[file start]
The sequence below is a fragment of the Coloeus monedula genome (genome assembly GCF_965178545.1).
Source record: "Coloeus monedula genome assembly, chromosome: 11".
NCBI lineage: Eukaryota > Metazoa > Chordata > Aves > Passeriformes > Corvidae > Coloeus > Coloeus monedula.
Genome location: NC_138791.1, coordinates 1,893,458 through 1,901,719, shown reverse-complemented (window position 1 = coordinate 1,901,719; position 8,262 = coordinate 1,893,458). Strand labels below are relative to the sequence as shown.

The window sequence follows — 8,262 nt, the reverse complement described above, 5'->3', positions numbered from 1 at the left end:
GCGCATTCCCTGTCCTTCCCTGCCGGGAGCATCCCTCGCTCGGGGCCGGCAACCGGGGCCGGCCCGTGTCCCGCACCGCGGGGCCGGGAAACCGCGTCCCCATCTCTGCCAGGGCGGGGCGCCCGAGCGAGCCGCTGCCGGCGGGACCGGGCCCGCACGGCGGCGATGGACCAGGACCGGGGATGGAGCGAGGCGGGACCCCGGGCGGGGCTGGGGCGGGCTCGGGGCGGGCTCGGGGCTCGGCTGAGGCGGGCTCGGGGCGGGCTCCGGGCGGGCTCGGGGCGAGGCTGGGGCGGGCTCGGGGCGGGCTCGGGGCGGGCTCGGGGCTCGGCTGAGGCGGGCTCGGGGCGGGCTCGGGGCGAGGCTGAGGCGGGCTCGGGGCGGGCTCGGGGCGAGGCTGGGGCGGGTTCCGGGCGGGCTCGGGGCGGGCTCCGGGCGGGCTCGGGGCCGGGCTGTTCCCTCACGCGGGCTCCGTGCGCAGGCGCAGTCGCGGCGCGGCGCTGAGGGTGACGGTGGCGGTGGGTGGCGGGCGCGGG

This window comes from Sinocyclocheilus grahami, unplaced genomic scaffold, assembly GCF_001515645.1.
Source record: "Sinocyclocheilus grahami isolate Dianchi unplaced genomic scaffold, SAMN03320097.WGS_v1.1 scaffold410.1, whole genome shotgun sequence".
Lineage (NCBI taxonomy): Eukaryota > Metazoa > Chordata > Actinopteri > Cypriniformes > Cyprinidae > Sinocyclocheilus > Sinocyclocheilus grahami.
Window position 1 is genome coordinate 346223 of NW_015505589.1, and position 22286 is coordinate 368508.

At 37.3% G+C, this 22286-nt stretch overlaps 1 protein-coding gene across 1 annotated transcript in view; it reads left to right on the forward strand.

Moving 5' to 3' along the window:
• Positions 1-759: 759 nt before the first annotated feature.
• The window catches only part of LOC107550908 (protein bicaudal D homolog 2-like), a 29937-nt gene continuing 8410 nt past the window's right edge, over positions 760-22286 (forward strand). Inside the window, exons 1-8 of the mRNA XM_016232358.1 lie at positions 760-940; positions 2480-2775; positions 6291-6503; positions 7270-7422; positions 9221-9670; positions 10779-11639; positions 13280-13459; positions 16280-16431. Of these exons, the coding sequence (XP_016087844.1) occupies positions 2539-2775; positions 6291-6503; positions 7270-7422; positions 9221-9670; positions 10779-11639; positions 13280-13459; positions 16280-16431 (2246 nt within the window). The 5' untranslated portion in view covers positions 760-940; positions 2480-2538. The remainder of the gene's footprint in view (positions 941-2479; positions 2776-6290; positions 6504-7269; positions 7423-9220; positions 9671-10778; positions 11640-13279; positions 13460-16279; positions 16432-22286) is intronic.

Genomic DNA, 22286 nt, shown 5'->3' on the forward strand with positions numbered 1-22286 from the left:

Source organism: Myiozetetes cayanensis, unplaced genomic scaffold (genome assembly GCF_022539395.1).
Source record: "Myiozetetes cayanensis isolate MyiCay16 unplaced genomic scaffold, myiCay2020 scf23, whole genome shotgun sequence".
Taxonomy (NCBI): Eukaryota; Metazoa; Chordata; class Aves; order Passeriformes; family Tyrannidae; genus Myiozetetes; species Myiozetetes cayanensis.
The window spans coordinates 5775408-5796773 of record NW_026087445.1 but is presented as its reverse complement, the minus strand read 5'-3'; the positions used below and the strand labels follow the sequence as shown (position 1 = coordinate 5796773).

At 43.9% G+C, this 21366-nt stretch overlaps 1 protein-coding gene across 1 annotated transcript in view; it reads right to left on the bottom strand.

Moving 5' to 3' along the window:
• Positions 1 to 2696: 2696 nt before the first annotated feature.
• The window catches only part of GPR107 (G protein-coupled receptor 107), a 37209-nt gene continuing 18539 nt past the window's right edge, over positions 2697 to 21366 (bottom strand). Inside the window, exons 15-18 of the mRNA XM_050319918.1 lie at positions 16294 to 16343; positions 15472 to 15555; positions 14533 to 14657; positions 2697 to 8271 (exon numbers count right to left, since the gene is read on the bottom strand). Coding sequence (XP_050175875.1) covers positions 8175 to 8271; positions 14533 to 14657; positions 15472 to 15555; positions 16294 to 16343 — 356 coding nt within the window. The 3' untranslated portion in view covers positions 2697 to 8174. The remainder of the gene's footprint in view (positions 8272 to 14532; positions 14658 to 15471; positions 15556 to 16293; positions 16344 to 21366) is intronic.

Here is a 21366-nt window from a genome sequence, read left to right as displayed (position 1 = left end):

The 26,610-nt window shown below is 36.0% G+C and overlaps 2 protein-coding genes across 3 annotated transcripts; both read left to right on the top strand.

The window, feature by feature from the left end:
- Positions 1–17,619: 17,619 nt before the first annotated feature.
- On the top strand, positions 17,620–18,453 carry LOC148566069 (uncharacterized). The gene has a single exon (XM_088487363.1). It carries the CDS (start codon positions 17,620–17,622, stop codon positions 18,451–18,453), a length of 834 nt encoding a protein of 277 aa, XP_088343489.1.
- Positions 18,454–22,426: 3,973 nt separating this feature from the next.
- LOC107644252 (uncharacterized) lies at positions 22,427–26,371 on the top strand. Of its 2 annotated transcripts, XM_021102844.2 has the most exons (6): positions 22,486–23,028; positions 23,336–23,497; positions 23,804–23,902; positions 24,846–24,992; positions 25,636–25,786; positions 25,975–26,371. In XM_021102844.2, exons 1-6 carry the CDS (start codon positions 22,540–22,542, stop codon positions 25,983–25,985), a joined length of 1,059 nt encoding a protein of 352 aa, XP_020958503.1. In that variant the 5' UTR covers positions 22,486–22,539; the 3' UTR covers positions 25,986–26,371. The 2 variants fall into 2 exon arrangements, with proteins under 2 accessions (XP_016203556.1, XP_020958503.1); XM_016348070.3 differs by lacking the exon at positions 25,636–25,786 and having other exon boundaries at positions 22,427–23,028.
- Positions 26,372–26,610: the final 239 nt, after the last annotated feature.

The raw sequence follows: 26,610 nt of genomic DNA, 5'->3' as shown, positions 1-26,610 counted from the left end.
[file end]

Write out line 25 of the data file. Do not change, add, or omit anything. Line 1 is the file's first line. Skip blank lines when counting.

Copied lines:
The 26,610-nt window shown below is 36.0% G+C and overlaps 2 protein-coding genes across 3 annotated transcripts; both read left to right on the top strand.